Every headteacher and school manager I have spoken to over the past three years, often about school cuts, has told me that the impact of the real-terms cuts on their schools, including primary schools, has meant that too often they have had to cut services such as welfare, counselling, mental health support, affordable after-school activities and so on—all the things that they know keep children positively occupied. We all remember what a teacher said the other day on “Question Time” on the BBC when she challenged the Minister. She said that teachers know who these young people are, so they would prefer that, rather than giving them more work to do, the Home Secretary supported them in the work they are trying to do with the children who are vulnerable.
The silo nature of Government does not help. It is good that the Home Office team and their Opposition shadows are leading the debate, but where are the Ministers from the Ministry of Housing, Communities and Local Government, the Department for Education or the Department of Health and Social Care? It is not just the responsibility of the Home Secretary and the Home Office.
Funding is at the centre of this issue across the country, whether in cities or towns, urban or rural areas, for local authorities, police services, charities or other services. My right hon. Friend Yvette Cooper, the Chair of the Home Affairs Committee, said that the Home Office is providing new funds of around £35 million annually, but that should be set against the £768 million cut per annum on youth services across the country. The figures for all of the Home Secretary’s wonderful new projects come to only 5% of the cuts made to youth services. Local authorities used to receive a substantial amount of their total income from MHCLG, yet those grants have been cut by more than 50%, and more in areas of greater deprivation.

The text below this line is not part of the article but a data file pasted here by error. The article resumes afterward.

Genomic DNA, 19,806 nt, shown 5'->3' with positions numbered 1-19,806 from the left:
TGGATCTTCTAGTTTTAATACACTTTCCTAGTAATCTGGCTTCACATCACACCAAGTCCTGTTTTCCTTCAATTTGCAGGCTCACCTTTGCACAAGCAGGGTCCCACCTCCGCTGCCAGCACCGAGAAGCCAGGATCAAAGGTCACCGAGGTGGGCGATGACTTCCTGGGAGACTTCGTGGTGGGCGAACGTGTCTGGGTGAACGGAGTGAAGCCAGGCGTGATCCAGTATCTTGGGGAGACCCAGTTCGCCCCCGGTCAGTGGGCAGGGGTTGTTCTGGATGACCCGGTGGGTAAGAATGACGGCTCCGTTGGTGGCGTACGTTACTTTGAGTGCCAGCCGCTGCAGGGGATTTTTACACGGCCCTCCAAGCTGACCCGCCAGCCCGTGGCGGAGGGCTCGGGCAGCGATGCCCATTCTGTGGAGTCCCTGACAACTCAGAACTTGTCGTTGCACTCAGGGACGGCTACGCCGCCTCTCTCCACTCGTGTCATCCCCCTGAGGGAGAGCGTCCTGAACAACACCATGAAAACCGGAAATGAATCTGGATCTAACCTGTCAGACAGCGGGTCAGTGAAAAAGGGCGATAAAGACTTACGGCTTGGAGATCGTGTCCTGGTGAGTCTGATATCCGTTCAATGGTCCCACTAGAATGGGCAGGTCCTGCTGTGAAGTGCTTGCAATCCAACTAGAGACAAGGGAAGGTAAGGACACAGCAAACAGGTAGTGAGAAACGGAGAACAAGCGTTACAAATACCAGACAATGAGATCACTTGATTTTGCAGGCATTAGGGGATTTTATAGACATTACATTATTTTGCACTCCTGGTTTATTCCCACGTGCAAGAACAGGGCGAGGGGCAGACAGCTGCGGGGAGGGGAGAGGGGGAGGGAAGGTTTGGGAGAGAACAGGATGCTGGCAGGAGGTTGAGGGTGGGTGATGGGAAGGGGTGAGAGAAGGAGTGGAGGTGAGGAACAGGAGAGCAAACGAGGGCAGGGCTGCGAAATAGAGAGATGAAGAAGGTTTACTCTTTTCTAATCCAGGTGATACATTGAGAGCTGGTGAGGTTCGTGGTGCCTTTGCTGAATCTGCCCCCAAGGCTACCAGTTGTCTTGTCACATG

As has been said in numerous debates in this place, cuts to local government have meant cuts to all services, particularly non-statutory services, of which youth services are among the most prominent. Let us have no illusions about these politically driven austerity policies. Austerity is not about economic necessity; it is about cutting the public sector. When the public sector is cut, there are cuts to youth services, police services, education and so on.
Early interventions, such as children’s centres, basic welfare and early counselling, benefit most the young people who are at the greatest risk of being victims or perpetrators of crime. We need to see them restored. We need more school nurses and specialist mental health services in schools, as well as local counselling services. Cuts to leisure services mean that pools and sports centres may stay open, but only if the price rises beyond the pocket of young people from low-income families, so again they are excluded.
Too many communities are having to deal with the heartbreaking impact of violent crime, and the Government are still being too slow to act. I appreciate that the Home Secretary acknowledges the seriousness of the issue, but Ministers cannot just offer warm words. One-off funding announcements are a drop in the ocean compared with the funding lost to youth services, schools, colleges, the police and so on. That is the real issue that needs addressing. We need sustained investment in our communities in early intervention, youth clubs and frontline policing. The warm words of Conservative Members are meaningless when their austerity is the root of the problem.